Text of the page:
"That's really just fancy medical lingo for the heart and the lungs stopped," he said.

Baker confirmed that "complicating" means "occurring in the setting of."

"You know he had very severe underlying heart disease," he said. "Mr. Floyd also had what we call hypertensive disease."

Baker explained that Floyd had a heart that already needed more oxygen and was limited by partially blocked arteries.

"In the context of an altercation with other people that involves things like physical restraint, that involves things like being held to the ground, that involves things like the pain that you would incur from having your cheek up against the asphalt and an abrasion on your shoulder, those events are going to cause stress hormones to pour out into your body specifically things like adrenaline." 

That adrenaline is going to ask your heart to beat faster and ask your body for more oxygen, Baker said.

"In my opinion the law enforcement subdual, restraint and the neck compression was just more than Mr. Floyd could take by virtue of those heart conditions," Baker said.

Baker said the top-line cause of death is the "most important thing that precipitated the death." Fentanyl was listed in the "other contributing conditions" section. Baker said that indicates they "played a role in the death but didn't directly cause the death."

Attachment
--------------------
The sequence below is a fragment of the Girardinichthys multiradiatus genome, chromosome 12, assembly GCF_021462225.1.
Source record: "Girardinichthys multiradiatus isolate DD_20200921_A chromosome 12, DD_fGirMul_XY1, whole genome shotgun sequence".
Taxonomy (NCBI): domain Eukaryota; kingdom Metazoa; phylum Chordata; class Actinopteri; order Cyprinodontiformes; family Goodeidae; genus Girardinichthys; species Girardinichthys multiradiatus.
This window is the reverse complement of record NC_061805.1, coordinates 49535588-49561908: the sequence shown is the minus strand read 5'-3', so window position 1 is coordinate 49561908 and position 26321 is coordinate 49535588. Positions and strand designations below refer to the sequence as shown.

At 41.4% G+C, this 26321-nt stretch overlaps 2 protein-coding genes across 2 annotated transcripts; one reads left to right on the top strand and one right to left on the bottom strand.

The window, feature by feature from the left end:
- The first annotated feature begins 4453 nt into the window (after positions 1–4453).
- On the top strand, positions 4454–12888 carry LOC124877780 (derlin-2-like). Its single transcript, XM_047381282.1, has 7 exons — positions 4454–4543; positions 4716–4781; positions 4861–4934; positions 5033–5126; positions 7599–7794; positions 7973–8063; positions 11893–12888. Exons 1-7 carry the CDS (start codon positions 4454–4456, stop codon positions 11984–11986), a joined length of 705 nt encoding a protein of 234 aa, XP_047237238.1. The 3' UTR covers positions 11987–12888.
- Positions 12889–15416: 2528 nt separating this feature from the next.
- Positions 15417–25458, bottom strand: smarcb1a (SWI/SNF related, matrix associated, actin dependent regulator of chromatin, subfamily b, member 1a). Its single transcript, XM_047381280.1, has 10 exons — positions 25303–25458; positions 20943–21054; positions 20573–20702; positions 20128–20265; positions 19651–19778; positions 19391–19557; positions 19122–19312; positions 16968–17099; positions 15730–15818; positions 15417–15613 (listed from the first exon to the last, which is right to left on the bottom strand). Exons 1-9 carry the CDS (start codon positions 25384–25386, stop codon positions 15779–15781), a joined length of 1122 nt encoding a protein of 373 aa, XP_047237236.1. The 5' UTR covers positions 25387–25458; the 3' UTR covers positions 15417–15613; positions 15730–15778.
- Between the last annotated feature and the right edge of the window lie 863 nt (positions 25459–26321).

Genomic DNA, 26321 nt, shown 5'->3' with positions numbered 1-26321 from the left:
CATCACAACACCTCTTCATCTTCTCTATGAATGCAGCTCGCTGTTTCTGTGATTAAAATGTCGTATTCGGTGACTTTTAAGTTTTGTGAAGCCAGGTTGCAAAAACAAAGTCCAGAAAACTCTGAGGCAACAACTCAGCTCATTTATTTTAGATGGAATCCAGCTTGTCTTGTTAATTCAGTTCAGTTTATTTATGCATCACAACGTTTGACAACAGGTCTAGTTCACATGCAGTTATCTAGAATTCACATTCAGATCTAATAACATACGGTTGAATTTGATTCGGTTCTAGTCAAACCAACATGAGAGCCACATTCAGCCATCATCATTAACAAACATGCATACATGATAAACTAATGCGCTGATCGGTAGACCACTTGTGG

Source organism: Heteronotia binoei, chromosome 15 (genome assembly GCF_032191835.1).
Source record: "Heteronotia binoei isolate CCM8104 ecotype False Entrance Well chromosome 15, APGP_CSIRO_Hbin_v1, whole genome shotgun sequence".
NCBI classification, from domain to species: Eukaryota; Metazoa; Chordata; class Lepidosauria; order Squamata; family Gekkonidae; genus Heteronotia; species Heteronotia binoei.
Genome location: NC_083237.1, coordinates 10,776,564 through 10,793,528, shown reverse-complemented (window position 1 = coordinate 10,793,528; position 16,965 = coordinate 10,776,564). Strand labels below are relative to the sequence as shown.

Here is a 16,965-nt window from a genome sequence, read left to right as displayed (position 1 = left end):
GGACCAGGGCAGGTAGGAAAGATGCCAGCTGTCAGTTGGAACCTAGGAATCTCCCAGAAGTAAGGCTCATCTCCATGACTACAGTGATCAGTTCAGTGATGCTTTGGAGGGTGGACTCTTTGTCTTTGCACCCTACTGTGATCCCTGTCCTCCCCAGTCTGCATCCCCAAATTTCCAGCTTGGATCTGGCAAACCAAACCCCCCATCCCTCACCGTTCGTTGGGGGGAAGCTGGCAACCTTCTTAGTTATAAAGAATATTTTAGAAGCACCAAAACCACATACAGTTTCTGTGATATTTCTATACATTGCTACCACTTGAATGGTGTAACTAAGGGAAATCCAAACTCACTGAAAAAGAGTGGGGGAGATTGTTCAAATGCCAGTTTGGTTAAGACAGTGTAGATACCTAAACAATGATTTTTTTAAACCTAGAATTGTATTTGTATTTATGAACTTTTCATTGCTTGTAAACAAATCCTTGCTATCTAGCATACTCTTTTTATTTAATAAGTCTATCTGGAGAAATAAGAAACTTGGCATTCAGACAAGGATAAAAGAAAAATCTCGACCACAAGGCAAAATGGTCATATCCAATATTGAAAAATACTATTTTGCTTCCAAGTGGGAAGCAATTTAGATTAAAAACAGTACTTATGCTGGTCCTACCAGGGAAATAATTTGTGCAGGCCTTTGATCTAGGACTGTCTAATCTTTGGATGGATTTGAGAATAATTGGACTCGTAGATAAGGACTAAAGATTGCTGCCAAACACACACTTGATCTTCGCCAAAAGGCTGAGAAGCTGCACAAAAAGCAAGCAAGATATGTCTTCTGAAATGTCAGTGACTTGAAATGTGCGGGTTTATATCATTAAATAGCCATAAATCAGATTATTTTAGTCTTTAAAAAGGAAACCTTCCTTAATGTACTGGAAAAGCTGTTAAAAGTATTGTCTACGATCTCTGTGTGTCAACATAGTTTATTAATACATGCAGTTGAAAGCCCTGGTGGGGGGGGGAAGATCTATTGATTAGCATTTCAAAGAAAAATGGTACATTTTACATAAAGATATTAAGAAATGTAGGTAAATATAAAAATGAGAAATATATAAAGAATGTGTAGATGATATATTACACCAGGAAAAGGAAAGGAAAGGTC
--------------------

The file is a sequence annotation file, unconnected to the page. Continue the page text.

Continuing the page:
11:15 a.m.

Defense attorney Eric Nelson cross-examined Dr. Lindsey Thomas, a forensic pathologist called by the state to explain George Floyd's autopsy.

Nelson asked Thomas to explain the term "complicating" used in Dr. Baker's report.

"The way I would think of it in this setting is both things were present, that there was a cardiopulmonary arrest and that it was due to law enforcement subdual, restraint and compression."

Thomas said she agreed that Floyd's heart was "slightly enlarged" upon autopsy, but that it's difficult to use averages because every person is different.

Regarding Floyd's 90% blocked coronary artery, Thomas said anything over 75% would be "something that in the absence of another cause of death, could be used to explain death."

She also said some people live with 100% blockage.

Nelson asked Thomas to confirm that Floyd also had a left anterior descending artery with a 75% narrowing, and was experiencing an exertion of stress producing adrenaline.

"So the heart has to work very, very hard in this case, OK?" Nelson said.

He asked Thomas what she would conclude if she found Floyd dead in his apartment, without officers present. 

"In that very narrow set of circumstances, I would probably conclude that the cause of death was his heart disease," she said.

Nelson asked Thomas about a paper by Christine Hall that studied about 3,000 police prone restraints, which he said was an "analysis of actual police encounters" rather than a lab study.

"There were no deaths that occurred," he said.

"Isn't that amazing," Thomas said. She pointed out that most medical examiners have had a death from this kind of police restraint, and said she believes the fact that the study was done in Canada may have some bearing on the results.

"Is the prone position, in and of itself, inherently dangerous?" Nelson asked.

"Not if there are no other factors," Thomas said.